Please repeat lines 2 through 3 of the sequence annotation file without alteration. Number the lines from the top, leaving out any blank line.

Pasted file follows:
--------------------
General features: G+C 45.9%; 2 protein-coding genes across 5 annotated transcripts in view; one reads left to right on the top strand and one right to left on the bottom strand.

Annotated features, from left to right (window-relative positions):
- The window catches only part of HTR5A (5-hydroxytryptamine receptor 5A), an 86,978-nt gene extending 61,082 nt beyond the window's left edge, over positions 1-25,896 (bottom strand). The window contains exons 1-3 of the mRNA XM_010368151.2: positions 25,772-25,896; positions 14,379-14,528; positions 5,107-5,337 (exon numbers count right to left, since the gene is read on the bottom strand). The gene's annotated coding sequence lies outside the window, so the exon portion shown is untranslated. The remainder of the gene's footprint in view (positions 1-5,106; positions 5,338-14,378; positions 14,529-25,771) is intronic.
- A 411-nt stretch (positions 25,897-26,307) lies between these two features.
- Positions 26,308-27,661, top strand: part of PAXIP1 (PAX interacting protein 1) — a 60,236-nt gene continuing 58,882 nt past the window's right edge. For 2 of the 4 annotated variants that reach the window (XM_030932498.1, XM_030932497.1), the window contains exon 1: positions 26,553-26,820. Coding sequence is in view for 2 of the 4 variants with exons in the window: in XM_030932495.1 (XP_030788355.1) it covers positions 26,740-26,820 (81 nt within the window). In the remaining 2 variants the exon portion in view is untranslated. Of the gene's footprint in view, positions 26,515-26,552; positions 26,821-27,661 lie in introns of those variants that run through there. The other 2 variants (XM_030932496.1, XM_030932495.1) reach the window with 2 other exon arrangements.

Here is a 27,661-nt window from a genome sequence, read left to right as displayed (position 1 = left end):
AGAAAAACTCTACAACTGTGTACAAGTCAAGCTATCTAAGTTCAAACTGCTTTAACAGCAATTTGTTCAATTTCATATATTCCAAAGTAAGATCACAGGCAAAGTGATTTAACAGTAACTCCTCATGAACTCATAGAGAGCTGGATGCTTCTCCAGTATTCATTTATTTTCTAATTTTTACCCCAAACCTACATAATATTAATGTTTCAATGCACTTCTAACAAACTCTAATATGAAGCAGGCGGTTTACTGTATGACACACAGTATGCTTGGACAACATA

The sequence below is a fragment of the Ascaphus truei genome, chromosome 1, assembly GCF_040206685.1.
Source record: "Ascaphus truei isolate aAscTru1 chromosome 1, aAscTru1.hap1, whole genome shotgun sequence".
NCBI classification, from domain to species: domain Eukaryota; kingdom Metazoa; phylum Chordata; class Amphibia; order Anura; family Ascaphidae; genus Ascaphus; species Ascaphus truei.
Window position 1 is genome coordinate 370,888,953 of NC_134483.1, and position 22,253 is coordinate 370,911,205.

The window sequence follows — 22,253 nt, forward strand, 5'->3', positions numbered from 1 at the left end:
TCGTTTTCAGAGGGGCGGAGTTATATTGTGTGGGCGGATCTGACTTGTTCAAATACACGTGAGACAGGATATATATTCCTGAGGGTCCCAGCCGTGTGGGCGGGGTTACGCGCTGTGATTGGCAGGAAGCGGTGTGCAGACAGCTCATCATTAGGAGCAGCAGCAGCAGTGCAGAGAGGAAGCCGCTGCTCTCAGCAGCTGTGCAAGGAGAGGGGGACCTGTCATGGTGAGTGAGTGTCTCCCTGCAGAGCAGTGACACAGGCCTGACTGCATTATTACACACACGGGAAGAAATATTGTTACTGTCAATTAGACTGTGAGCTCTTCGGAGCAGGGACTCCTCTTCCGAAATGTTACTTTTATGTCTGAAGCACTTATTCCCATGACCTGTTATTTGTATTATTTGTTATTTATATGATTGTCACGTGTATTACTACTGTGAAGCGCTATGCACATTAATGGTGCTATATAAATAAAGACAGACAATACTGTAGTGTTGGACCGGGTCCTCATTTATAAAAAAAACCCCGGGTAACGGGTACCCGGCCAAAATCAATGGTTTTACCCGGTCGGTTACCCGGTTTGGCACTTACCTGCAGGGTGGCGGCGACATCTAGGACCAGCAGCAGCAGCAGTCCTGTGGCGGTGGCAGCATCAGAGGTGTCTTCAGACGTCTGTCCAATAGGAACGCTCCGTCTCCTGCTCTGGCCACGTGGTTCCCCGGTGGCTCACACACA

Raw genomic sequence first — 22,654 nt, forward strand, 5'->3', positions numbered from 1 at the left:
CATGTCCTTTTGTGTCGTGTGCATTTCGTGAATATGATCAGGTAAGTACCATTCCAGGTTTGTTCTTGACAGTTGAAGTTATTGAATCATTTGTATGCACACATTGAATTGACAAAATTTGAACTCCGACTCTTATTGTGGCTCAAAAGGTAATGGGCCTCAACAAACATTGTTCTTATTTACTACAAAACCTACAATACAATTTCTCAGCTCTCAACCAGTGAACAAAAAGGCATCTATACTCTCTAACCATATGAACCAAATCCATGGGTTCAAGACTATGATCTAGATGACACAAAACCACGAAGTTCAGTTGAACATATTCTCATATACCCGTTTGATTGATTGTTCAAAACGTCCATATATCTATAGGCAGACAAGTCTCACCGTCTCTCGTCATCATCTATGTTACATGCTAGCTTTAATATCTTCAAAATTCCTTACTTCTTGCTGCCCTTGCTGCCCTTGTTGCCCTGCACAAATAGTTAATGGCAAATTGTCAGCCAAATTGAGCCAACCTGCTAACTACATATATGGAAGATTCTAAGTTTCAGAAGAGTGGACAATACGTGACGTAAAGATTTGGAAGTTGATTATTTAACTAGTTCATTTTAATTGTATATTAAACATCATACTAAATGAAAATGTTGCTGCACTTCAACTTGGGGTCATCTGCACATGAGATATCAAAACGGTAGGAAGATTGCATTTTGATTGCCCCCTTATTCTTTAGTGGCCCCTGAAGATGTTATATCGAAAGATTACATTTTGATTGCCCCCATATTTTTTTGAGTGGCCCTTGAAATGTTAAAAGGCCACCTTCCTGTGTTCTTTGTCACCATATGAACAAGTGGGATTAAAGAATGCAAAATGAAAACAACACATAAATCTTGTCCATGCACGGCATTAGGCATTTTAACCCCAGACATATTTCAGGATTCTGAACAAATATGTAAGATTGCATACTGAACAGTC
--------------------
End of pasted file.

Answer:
Annotated features, from left to right (window-relative positions):
- The window catches only part of HTR5A (5-hydroxytryptamine receptor 5A), an 86,978-nt gene extending 61,082 nt beyond the window's left edge, over positions 1-25,896 (bottom strand). The window contains exons 1-3 of the mRNA XM_010368151.2: positions 25,772-25,896; positions 14,379-14,528; positions 5,107-5,337 (exon numbers count right to left, since the gene is read on the bottom strand). The gene's annotated coding sequence lies outside the window, so the exon portion shown is untranslated. The remainder of the gene's footprint in view (positions 1-5,106; positions 5,338-14,378; positions 14,529-25,771) is intronic.